Verse Freed? But Freedom Comes With A Price!

Verse Freed? But Freedom Comes With A Price!

English language poetry has been through several major revolutions in the last half a millennium, but not all the changes have been unequivocally good.

One critical change was the result of the introduction of the novel. Poetry was primarily narrative and had a substantial audience, at least partially because everyone loves stories.  The novel stole its thunder.  It was a more flexible story-telling genre, because it wasn’t constrained by the then formal restrictions of verse.

So poetry concentrated on the lyric form, the intense and passionate and brief expression of emotion, with which the novel couldn’t easily compete. But this had a smaller audience, and so meant less fame and fortune for the successful writer.

I’m now tempted to admittedly flawed comparisons to the changes in musical taste. So-called classical music became less popular as less demanding and less structured ‘pop’ music became available through radio and recordings, just as wider literacy and the relative ease of publishing and distributing contributed to the decrease of the popularity of poetry.

Another major poetic revolution was breaking the chains of formal accentual-syllabic verse structure, with the great American poet Walt Whitman leading the revolt. This actually increased the popularity of poetry (and the numbers of writers who chose it as their medium), but not enough to catch up with the novel.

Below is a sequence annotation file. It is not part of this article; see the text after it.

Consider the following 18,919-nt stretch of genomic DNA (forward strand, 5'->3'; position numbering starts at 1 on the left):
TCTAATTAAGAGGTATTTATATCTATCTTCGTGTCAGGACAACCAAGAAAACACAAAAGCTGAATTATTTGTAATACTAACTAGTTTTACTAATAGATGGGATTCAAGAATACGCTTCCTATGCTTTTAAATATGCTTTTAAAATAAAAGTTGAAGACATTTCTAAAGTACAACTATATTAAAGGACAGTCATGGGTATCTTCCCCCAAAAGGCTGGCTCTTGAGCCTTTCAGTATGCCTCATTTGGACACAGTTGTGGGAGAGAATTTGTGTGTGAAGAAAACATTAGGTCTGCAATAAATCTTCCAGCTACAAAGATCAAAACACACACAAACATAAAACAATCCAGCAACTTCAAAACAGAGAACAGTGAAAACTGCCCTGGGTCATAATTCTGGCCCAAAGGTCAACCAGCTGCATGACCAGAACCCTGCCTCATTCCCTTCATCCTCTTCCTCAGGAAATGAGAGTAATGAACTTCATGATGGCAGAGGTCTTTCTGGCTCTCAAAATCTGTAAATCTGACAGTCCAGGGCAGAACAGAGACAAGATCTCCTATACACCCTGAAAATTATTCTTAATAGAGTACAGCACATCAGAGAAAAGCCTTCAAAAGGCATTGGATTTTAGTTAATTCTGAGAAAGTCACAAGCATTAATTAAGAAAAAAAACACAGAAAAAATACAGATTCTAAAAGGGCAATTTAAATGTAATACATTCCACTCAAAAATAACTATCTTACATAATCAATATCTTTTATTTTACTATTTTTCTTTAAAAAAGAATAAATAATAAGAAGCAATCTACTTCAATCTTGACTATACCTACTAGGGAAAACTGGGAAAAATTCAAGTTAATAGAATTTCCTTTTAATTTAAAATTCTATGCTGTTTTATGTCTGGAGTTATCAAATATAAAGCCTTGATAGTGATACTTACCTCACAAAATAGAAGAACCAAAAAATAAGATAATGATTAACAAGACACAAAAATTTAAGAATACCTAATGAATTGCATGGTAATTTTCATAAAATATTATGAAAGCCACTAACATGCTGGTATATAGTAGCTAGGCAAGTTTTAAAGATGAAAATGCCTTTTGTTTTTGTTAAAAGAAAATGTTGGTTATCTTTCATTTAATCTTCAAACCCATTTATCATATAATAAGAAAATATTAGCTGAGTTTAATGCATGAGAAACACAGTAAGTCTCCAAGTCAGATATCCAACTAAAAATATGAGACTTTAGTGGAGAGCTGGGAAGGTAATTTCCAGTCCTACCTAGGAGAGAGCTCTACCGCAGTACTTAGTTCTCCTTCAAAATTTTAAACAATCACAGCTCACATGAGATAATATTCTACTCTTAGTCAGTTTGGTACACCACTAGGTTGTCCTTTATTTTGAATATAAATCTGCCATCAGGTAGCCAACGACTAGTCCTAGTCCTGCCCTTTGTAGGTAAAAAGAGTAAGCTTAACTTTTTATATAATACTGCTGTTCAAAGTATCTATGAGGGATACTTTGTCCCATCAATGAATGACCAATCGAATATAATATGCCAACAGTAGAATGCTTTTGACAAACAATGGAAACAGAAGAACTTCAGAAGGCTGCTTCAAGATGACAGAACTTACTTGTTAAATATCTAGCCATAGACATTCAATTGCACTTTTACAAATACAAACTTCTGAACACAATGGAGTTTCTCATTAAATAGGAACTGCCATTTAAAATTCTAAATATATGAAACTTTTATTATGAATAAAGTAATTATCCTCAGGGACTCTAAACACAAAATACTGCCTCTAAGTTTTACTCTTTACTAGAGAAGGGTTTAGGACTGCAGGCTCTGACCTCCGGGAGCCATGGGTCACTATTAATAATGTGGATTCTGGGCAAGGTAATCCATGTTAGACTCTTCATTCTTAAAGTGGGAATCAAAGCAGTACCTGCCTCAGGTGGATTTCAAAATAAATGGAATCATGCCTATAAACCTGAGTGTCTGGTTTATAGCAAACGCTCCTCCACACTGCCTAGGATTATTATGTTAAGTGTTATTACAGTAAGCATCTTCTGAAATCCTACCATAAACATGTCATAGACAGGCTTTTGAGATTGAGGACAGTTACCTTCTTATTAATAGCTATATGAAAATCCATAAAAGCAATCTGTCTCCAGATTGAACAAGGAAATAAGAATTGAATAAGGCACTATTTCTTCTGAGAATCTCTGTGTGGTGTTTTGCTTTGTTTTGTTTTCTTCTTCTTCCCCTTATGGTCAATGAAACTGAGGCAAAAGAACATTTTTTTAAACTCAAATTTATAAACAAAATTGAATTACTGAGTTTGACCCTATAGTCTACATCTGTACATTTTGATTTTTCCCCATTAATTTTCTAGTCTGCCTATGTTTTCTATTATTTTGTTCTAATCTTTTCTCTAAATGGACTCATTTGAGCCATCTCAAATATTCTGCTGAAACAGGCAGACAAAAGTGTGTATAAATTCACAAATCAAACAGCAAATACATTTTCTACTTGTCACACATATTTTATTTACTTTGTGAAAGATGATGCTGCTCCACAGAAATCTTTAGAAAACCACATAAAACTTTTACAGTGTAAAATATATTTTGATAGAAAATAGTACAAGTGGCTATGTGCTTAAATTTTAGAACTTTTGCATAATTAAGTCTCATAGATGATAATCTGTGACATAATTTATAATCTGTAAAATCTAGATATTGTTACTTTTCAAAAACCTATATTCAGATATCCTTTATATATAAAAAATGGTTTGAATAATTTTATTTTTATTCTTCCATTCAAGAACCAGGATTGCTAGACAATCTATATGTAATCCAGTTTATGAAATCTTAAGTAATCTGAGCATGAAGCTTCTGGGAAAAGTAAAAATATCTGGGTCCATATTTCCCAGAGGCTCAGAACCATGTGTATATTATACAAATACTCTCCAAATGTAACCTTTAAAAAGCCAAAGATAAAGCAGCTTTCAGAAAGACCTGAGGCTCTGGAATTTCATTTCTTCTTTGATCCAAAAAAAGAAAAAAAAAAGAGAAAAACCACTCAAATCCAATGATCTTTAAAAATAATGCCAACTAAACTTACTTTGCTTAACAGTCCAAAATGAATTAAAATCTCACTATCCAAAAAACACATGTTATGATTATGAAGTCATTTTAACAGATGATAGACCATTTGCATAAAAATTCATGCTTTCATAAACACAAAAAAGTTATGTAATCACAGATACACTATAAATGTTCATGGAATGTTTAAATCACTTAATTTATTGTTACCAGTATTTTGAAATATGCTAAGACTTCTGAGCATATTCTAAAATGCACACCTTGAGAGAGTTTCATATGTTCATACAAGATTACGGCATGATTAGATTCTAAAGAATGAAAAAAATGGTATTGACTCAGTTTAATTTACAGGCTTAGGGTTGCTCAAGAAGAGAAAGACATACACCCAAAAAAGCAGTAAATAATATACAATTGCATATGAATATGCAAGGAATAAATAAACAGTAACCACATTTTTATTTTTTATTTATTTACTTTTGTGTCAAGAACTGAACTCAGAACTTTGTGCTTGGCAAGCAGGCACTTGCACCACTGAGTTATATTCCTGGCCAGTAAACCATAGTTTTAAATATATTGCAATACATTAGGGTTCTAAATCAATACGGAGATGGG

The downside to this revolution was the idea that anyone could write this undemanding ‘free’ verse, and a lot was written that lacked the intensity possible by more attention to the sound , including rhythm, (required by conventional structures) that elevates poetry to the highest literary plane. Of course, the loosening of poetic ‘rules’ didn’t necessarily mean a decrease in attention to the sound component, and most of the best poets of the last hundred years wrote what might be called ‘free verse’, and were just as attentive to all the musical components of the poem as someone like Pope or Shakespeare. It was just structured in a new way, just as jazz is really quite structured, although it doesn’t follow such classical rules as the sonata allegro form.

So where is the revolution in poetry? The closest thing to an answer is spoken word poetry, but that’s really old hat. All poetry was spoken word until roughly five hundred years ago. It was the language of theatre! How a poem sounds remains of great importance. © Ken Stange 2012-2015